GlaxoSmithKline (NYSE:GSK) is working with a Japanese biotechnology company to see if that company’s technology can find potential new cancer treatments.
GSK’s agreement with Tokyo-based Chiome Bioscience calls for the companies to first conduct a pilot study using Chiome’s proprietary technology. Chiome’s proprietary platform technology can generate antibodies. Under the agreement, GSK and Chiome will generate monoclonal antibodies, antibodies that can seek out and recognize cancers anywhere in the body. Depending on how the pilot goes, GSK has the option to pursue further development. No financial terms were disclosed.
Chiome, which specializes in antibodies technology, says that its technology platform has the potential “to accelerate drug discovery and advance pharmaceutical development.” The company’s “Autonomously Diversifying Library” system, called ADLib for short, can generate antibodies quickly and needs just 10 days in a laboratory setting.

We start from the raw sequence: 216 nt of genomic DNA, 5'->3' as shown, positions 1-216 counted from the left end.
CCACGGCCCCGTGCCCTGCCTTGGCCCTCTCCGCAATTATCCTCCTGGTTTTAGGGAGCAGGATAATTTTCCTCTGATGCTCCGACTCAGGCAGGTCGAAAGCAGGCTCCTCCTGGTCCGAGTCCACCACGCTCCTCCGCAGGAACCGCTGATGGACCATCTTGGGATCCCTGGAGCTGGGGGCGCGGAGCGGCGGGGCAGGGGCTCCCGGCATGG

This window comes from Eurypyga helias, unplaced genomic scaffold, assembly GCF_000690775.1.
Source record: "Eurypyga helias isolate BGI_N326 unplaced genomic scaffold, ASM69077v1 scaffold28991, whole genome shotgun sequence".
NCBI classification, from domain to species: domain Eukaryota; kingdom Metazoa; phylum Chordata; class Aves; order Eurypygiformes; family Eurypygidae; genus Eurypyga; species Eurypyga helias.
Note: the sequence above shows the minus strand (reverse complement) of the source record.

The Chiome technology could give Britain-based GSK another avenue to identify potential cancer drug candidates to fill its drug pipeline. About half of the early stage drug pipeline for the pharma, which has its U.S. headquarters in Research Triangle Park, North Carolina, is partnered in some form.
Chiome licenses its technology to pharmaceutical and biotechnology partners under nonexclusive deals. Besides GSK, other companies are using Chiome’s technology for R&D include Five Prime Therapeutics of South San Francisco, California and OncoMed Pharmaceuticals of Redwood City, California.